D. Spencer’s Knee Surgery
*4 On July 23, 2007, a month after Tennessee rejected jurisdiction, Annett received a letter from Spencer’s new (and current) attorney, Christopher Spaulding (“Spaulding”). Def.’s Facts ¶ 46. The letter stated that Spencer had retained Spaulding, and requested copies of any medical records that defense counsel might possess. Id. Spaulding sent a follow-up letter on August 9, 2007, requesting authorization for the knee surgery recommended by Dr. Dalton. Id. ¶ 47. On August 15, Annett replied that it had not received any medical records from Spencer’s unauthorized physicians and that it required more information and additional time to investigate before it could decide whether to authorize the surgery. Def.’s App. at 177. The letter also requested that Spencer sign a patient waiver allowing doctors to release, and Annett to receive, medical records to determine whether to move forward with the surgery. Def.’s Facts ¶ 48.
In response to Annett’s immediate refusal to authorize the surgery, Spencer filed an alternate medical care petition with the Iowa workers’ compensation commissioner on August 24, 2007, requesting authorization for surgery with Dr. Dalton. Pl.’s Add’l Facts ¶ 52. That petition was eventually dismissed. FN7 Def.’s Resp. to Pl.’s Statement of Add’l Material Facts ¶ 53. Spencer, however, filed a second petition for alternate medical care on September 10, again requesting the surgery. Pl.’s Add’l Facts ¶ 53. In contemplation of this petition, Annett sent a letter to Spencer’s counsel on September 19, 2007. Def.’s Facts ¶ 49. The letter explained that while the change in Spencer’s condition between January and April was “fairly remarkable,” if Spencer were willing to represent that the only known injury to his left knee was the alleged work injury on January 2, then Annett would authorize the surgery. Id. As part of this agreement, Annett agreed that Dr. Dalton would become Spencer’s authorized physician. Def.’s App. at 197. Spencer responded five days later to confirm the parties’ agreement that Annett would authorize the recommended surgery and pay healing-period benefits from the date of the surgery until the date that Spencer was allowed back to work or the doctor declared maximum medical improvement. Id. ¶ 50.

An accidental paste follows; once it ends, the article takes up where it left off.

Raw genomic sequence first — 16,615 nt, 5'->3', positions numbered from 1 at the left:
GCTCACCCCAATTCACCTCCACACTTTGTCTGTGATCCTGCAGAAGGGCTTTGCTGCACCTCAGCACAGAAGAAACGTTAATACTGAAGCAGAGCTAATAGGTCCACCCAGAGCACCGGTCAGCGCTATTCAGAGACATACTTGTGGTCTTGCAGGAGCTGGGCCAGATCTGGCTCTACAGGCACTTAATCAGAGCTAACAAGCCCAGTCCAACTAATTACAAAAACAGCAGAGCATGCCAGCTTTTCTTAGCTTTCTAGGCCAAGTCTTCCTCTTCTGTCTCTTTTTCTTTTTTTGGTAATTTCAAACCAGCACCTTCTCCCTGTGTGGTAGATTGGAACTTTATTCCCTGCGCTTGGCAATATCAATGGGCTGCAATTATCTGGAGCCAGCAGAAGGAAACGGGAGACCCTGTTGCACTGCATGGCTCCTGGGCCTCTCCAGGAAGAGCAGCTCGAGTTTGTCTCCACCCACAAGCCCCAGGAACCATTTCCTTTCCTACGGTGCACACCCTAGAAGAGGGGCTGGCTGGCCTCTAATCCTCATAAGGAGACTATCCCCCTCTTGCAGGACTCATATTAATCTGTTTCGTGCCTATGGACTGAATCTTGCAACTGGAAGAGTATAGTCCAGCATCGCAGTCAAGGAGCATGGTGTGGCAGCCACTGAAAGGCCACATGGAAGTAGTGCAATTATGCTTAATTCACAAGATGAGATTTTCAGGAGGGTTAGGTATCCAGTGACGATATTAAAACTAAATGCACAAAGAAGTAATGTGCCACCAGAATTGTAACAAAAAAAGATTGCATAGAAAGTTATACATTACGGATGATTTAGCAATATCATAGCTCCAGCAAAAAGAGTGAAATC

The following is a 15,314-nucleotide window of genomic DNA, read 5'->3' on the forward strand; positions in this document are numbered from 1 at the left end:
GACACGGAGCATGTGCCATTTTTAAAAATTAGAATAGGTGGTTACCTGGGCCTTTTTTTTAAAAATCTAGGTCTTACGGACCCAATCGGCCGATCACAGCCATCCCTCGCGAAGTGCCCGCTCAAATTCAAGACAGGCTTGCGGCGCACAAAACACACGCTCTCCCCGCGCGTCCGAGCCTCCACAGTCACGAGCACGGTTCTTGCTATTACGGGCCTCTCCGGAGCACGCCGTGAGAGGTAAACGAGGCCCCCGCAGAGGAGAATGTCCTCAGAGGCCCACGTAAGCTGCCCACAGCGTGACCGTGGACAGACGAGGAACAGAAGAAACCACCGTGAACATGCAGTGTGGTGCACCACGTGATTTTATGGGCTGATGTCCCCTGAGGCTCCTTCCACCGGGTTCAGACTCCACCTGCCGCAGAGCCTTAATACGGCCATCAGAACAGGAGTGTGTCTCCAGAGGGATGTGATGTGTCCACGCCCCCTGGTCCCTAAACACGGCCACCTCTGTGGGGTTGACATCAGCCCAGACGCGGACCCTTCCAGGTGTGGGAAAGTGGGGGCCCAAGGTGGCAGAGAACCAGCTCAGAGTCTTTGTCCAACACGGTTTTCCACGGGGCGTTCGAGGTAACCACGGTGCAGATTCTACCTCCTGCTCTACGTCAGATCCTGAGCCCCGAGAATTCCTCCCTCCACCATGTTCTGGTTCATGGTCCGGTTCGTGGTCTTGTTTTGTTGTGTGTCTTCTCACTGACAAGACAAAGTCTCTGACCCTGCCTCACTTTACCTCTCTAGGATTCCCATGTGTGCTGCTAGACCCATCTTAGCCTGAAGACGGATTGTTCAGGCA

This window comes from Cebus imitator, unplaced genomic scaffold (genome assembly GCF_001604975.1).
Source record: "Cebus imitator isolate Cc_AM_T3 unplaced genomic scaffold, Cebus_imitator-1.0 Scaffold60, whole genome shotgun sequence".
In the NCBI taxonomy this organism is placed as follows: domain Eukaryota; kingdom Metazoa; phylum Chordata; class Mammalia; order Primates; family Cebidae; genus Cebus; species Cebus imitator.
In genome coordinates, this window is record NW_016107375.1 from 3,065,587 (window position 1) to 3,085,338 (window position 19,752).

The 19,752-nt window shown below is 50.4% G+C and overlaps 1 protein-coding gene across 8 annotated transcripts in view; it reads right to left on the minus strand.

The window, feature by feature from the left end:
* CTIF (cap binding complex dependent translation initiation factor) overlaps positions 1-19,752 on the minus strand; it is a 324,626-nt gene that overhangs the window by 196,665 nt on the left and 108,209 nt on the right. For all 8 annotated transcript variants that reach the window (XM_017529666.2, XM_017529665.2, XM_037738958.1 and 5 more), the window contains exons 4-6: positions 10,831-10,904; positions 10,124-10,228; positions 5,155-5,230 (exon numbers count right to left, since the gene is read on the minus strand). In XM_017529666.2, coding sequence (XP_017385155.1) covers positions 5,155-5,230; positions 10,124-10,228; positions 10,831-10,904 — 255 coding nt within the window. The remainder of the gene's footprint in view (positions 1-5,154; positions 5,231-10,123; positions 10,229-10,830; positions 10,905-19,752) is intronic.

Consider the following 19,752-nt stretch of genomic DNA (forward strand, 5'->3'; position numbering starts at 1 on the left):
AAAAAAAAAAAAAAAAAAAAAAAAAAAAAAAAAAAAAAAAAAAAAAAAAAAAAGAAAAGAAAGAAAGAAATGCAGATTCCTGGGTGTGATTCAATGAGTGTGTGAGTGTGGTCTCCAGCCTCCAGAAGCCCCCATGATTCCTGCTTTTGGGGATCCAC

FN7. Neither party has indicated why this petition was dismissed.
Annett authorized surgery on September 27, 2007. Pl.’s Add’l Facts ¶ 54. Dr. Dalton performed the surgery less than two weeks later, on October 5, 2007. Def.’s Facts ¶ 51. Following the surgery, Annett immediately began paying healing-period benefits; these benefits lasted until January 13, 2008, when Dr. Dalton authorized Spencer to return to work. See Def.’s App. at 400 (tracking Annett’s payment records to Spencer); Def.’s Facts ¶ 69. After this date, Annett paid permanent partial disability benefits on a weekly basis until August 2008.FN8 Def.’s App. at 400–01.